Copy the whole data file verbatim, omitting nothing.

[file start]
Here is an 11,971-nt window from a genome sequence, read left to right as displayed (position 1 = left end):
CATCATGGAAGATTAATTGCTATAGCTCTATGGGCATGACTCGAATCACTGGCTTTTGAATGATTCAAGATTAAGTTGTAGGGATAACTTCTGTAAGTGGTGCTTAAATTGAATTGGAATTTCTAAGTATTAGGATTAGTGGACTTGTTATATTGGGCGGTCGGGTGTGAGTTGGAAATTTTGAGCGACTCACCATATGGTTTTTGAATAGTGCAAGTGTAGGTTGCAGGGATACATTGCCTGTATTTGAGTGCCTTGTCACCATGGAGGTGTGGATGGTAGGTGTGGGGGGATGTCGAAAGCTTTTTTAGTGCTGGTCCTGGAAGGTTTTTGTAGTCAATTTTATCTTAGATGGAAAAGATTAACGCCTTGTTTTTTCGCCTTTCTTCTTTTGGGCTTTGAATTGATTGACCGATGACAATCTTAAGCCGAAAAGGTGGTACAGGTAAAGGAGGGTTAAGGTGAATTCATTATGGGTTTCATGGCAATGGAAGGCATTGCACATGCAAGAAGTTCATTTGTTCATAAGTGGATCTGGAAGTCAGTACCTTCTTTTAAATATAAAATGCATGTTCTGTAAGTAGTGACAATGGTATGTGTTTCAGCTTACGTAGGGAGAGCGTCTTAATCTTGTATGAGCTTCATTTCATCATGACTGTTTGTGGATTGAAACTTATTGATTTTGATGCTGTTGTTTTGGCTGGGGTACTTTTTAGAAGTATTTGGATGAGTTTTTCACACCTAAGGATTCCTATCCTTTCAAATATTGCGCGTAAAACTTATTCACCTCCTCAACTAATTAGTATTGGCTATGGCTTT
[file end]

Here is an 11,971-nt window from a genome sequence, read left to right as displayed (position 1 = left end):
CATCATGGAAGATTAATTGCTATAGCTCTATGGGCATGACTCGAATCACTGGCTTTTGAATGATTCAAGATTAAGTTGTAGGGATAACTTCTGTAAGTGGTGCTTAAATTGAATTGGAATTTCTAAGTATTAGGATTAGTGGACTTGTTATATTGGGCGGTCGGGTGTGAGTTGGAAATTTTGAGCGACTCACCATATGGTTTTTGAATAGTGCAAGTGTAGGTTGCAGGGATACATTGCCTGTATTTGAGTGCCTTGTCACCATGGAGGTGTGGATGGTAGGTGTGGGGGGATGTCGAAAGCTTTTTTAGTGCTGGTCCTGGAAGGTTTTTGTAGTCAATTTTATCTTAGATGGAAAAGATTAACGCCTTGTTTTTTCGCCTTTCTTCTTTTGGGCTTTGAATTGATTGACCGATGACAATCTTAAGCCGAAAAGGTGGTACAGGTAAAGGAGGGTTAAGGTGAATTCATTATGGGTTTCATGGCAATGGAAGGCATTGCACATGCAAGAAGTTCATTTGTTCATAAGTGGATCTGGAAGTCAGTACCTTCTTTTAAATATAAAATGCATGTTCTGTAAGTAGTGACAATGGTATGTGTTTCAGCTTACGTAGGGAGAGCGTCTTAATCTTGTATGAGCTTCATTTCATCATGACTGTTTGTGGATTGAAACTTATTGATTTTGATGCTGTTGTTTTGGCTGGGGTACTTTTTAGAAGTATTTGGATGAGTTTTTCACACCTAAGGATTCCTATCCTTTCAAATATTGCGCGTAAAACTTATTCACCTCCTCAACTAATTAGTATTGGCTATGGCTTT